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  • Describe the functional anatomy of the esophagus and related structures, and their innervation
  • Understand the roles played by the oral cavity, pharyngeal structures, and esophagus in transferring food from the mouth to the stomach during swallowing
    • Discuss how the contents of the respiratory and digestive systems are kept separate
    • Define the mechanisms and functions of primary and secondary esophageal peristalsis
  • Describe the roles played by the upper and lower esophageal sphincters in esophageal motility
    • Understand how the relaxation of these structures is coordinated with the swallow
    • Describe how the lower esophageal sphincter protects against reflux of gastric contents
    • Understand how belching occurs
  • Discuss disease states in which esophageal motility and/or swallowing are abnormal

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Role and Significance

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Image not available. The esophagus is a muscular tube that serves to transfer food from the mouth to the stomach. Under normal circumstances, food resides in the esophagus for only a few seconds and thus there is no time for it to be acted upon by any esophageal secretions. Thus, an understanding of the physiology of the esophagus relates primarily to its motility functions. In addition to moving the food along its length in the process of swallowing, the movements of the esophagus and related oral and pharyngeal structures must be carefully regulated to avoid misdirection of the food into the respiratory tract, or respired air into the digestive system. At rest, the esophagus is a relaxed structure that is closed off at both ends by sphincters—the upper and lower esophageal sphincters, respectively. These sphincters not only cooperate in the act of swallowing, or deglutition, but also prevent backflow of gastric contents into the esophageal lumen or oral cavity. However, under specific circumstances, the esophagus does allow for retrograde movement. This occurs normally for air swallowed with the meal, in the process of belching, or abnormally during vomiting. During retrograde movement in humans and most mammals, the esophagus itself is a passive conduit; that is, there are no specific motility functions that propel vomitus or air along the length of the tube. Note that the process of vomiting will be discussed in detail in Chapter 8.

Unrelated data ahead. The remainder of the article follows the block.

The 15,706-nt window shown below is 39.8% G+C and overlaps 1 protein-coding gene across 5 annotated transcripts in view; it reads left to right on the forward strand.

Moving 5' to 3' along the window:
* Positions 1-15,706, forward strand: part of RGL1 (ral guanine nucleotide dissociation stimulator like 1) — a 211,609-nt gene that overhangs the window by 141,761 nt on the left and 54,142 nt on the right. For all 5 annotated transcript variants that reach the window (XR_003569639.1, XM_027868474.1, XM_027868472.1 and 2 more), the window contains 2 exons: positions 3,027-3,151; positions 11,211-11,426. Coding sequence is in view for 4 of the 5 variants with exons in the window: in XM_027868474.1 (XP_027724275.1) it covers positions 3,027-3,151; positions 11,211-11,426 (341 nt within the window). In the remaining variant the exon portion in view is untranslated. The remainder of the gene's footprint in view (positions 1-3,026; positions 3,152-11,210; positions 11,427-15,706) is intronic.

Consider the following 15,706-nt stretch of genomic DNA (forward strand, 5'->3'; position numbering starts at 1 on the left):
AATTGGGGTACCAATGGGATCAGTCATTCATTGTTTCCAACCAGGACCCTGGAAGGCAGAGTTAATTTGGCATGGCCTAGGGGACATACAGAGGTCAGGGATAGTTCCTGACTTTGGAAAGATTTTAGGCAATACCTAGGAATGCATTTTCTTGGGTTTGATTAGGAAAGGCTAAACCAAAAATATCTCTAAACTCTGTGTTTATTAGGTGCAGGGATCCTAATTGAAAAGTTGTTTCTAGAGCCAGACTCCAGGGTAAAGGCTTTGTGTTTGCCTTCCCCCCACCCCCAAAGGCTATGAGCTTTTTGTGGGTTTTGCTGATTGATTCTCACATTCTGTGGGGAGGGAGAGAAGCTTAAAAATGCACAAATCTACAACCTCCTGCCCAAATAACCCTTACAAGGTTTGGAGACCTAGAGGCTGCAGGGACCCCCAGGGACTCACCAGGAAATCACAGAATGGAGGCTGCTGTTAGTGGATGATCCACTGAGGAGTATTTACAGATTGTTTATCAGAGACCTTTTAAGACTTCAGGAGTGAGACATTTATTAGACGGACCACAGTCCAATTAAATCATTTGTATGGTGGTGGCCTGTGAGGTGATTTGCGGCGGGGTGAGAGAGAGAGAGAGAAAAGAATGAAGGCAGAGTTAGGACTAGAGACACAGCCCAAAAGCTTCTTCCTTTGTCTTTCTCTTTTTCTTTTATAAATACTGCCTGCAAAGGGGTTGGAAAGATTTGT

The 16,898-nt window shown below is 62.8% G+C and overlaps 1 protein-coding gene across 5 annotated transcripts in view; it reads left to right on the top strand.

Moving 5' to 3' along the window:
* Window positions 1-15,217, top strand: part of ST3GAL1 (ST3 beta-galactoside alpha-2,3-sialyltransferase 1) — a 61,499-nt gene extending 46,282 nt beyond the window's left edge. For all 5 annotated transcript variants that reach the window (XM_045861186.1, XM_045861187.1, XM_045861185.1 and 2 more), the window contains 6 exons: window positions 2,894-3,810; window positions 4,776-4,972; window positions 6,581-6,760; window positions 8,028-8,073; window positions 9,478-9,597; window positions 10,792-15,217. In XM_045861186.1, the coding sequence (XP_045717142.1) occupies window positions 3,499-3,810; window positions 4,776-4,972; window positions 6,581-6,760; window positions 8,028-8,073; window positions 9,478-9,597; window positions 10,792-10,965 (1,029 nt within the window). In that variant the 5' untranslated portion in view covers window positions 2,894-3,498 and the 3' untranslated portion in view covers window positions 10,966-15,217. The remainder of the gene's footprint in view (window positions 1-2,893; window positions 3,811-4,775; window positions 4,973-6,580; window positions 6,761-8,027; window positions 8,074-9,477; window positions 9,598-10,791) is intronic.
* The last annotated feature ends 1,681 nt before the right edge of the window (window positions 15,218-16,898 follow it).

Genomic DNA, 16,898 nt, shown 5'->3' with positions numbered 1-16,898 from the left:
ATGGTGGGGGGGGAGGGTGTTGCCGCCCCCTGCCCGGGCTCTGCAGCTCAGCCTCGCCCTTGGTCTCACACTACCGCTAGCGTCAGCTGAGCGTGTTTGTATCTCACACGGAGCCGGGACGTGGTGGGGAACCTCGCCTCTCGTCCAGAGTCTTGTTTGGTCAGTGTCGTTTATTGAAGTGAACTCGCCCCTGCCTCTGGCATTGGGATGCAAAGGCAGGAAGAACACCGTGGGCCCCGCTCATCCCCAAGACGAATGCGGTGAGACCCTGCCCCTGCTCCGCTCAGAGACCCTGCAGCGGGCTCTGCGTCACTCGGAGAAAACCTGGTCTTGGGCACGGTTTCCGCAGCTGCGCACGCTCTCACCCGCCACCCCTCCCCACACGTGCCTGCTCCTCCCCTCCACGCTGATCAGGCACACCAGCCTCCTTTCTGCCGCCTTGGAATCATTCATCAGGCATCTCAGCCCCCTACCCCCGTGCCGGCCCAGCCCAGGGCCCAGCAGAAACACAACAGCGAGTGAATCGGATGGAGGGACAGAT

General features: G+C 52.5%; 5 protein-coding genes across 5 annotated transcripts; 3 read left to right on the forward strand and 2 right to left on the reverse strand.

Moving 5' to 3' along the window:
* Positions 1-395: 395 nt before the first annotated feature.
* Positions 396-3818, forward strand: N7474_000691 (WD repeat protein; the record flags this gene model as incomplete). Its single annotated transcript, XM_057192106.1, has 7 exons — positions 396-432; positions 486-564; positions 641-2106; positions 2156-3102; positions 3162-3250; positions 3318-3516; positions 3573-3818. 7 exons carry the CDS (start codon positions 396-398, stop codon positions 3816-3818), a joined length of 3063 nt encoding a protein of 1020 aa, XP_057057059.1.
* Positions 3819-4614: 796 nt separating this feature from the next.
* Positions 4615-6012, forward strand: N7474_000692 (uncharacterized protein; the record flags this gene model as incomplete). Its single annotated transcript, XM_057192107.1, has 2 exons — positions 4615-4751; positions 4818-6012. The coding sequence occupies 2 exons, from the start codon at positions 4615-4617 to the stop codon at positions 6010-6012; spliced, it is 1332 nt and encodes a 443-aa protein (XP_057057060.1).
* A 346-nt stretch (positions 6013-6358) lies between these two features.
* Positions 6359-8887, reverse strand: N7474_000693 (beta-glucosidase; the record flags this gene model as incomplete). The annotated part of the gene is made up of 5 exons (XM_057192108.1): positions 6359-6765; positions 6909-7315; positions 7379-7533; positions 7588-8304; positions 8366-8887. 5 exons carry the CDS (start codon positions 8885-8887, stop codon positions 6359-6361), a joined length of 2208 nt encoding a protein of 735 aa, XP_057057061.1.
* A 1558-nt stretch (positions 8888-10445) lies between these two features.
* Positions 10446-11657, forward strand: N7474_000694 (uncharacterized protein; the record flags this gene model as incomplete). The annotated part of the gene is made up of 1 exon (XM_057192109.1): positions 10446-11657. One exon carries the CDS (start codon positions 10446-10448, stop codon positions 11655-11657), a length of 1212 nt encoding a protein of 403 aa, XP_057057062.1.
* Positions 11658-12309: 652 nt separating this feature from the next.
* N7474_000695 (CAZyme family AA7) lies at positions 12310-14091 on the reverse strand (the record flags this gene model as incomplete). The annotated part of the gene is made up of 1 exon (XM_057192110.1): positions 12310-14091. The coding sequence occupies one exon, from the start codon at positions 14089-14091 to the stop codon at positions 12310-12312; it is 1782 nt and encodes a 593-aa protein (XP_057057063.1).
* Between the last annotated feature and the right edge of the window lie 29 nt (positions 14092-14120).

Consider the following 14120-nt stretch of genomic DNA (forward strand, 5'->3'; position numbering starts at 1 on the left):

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Image not available. The process of swallowing, as well as other esophageal motility functions, is under close regulatory control. Swallowing can be initiated voluntarily, but thereafter reflects an automatic reflex that involves, sequentially, impulses from the brainstem, processing of this information through vagal centers in the central nervous system, direct effects of parasympathetic vagal efferents on esophageal muscle layers, and relay of information via the enteric nervous system (Figure 7–1). Movement of materials along the length of the esophagus is aided by gravity, but predominantly depends on a coordinated series of muscle contractions and relaxations that make up the propulsive motility pattern known as peristalsis.

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Figure 7–1.
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Functional anatomy and innervation of the esophagus. Note that the mode of innervation differs ...

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